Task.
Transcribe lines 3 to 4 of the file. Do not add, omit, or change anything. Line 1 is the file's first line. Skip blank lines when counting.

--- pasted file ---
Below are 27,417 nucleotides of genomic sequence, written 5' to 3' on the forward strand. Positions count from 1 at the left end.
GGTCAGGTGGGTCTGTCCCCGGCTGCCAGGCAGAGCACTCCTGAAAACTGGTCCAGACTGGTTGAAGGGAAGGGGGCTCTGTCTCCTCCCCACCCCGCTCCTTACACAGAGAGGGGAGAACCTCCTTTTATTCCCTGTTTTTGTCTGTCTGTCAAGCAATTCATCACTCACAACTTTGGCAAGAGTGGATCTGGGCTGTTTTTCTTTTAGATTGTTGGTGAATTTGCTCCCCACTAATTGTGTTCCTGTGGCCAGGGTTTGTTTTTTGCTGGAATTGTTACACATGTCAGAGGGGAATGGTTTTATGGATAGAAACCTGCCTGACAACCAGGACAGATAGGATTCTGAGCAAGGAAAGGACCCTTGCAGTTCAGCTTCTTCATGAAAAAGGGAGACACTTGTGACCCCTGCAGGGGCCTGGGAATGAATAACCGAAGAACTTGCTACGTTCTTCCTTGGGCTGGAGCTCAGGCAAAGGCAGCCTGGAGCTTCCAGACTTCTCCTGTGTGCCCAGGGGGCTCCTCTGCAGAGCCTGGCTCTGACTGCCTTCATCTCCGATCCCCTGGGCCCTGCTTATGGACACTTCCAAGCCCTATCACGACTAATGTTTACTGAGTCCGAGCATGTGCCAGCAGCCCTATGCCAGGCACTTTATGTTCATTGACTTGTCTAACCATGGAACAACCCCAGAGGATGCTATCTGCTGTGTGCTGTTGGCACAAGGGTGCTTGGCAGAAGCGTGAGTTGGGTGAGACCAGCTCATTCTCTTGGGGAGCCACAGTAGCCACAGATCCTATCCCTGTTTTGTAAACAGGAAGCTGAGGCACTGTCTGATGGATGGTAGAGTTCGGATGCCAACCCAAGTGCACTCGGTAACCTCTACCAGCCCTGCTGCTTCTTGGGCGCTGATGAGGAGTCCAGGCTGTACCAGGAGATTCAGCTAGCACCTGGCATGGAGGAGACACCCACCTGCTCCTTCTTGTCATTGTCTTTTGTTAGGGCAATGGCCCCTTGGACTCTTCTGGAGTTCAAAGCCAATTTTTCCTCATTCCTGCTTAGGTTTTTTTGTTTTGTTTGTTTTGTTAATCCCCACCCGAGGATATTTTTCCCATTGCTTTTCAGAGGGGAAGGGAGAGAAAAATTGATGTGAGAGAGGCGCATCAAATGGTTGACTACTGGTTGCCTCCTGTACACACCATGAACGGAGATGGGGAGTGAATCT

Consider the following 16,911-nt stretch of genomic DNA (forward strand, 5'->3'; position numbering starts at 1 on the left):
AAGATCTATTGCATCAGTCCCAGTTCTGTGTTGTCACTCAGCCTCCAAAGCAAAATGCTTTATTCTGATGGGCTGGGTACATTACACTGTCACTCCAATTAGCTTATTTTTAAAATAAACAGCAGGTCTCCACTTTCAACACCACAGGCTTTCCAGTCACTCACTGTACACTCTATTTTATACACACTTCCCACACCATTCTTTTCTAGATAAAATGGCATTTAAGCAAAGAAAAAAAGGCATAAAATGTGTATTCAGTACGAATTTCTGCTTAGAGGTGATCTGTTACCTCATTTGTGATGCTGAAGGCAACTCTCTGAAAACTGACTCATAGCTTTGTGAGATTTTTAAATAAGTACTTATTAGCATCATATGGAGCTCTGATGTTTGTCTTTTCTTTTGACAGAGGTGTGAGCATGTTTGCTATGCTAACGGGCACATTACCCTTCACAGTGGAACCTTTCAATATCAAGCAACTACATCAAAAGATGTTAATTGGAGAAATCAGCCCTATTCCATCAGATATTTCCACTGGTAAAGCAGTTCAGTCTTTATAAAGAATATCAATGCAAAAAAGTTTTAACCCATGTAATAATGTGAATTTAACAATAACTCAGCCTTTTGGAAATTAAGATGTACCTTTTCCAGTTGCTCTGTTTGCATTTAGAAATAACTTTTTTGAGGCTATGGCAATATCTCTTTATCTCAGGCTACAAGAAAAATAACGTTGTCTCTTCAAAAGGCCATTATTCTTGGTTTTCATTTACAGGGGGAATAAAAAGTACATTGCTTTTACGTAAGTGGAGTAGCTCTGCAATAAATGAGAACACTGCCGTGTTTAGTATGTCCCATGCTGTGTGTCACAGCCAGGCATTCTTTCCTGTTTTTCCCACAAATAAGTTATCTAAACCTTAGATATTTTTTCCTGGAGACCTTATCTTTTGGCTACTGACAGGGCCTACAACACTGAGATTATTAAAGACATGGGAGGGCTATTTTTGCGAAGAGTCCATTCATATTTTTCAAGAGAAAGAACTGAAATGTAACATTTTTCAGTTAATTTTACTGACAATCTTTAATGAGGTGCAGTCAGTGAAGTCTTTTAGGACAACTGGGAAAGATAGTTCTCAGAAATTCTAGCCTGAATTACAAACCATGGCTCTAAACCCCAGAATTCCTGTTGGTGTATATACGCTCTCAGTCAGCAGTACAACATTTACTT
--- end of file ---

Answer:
Consider the following 16,911-nt stretch of genomic DNA (forward strand, 5'->3'; position numbering starts at 1 on the left):
AAGATCTATTGCATCAGTCCCAGTTCTGTGTTGTCACTCAGCCTCCAAAGCAAAATGCTTTATTCTGATGGGCTGGGTACATTACACTGTCACTCCAATTAGCTTATTTTTAAAATAAACAGCAGGTCTCCACTTTCAACACCACAGGCTTTCCAGTCACTCACTGTACACTCTATTTTATACACACTTCCCACACCATTCTTTTCTAGATAAAATGGCATTTAAGCAAAGAAAAAAAGGCATAAAATGTGTATTCAGTACGAATTTCTGCTTAGAGGTGATCTGTTACCTCATTTGTGATGCTGAAGGCAACTCTCTGAAAACTGACTCATAGCTTTGTGAGATTTTTAAATAAGTACTTATTAGCATCATATGGAGCTCTGATGTTTGTCTTTTCTTTTGACAGAGGTGTGAGCATGTTTGCTATGCTAACGGGCACATTACCCTTCACAGTGGAACCTTTCAATATCAAGCAACTACATCAAAAGATGTTAATTGGAGAAATCAGCCCTATTCCATCAGATATTTCCACTGGTAAAGCAGTTCAGTCTTTATAAAGAATATCAATGCAAAAAAGTTTTAACCCATGTAATAATGTGAATTTAACAATAACTCAGCCTTTTGGAAATTAAGATGTACCTTTTCCAGTTGCTCTGTTTGCATTTAGAAATAACTTTTTTGAGGCTATGGCAATATCTCTTTATCTCAGGCTACAAGAAAAATAACGTTGTCTCTTCAAAAGGCCATTATTCTTGGTTTTCATTTACAGGGGGAATAAAAAGTACATTGCTTTTACGTAAGTGGAGTAGCTCTGCAATAAATGAGAACACTGCCGTGTTTAGTATGTCCCATGCTGTGTGTCACAGCCAGGCATTCTTTCCTGTTTTTCCCACAAATAAGTTATCTAAACCTTAGATATTTTTTCCTGGAGACCTTATCTTTTGGCTACTGACAGGGCCTACAACACTGAGATTATTAAAGACATGGGAGGGCTATTTTTGCGAAGAGTCCATTCATATTTTTCAAGAGAAAGAACTGAAATGTAACATTTTTCAGTTAATTTTACTGACAATCTTTAATGAGGTGCAGTCAGTGAAGTCTTTTAGGACAACTGGGAAAGATAGTTCTCAGAAATTCTAGCCTGAATTACAAACCATGGCTCTAAACCCCAGAATTCCTGTTGGTGTATATACGCTCTCAGTCAGCAGTACAACATTTACTT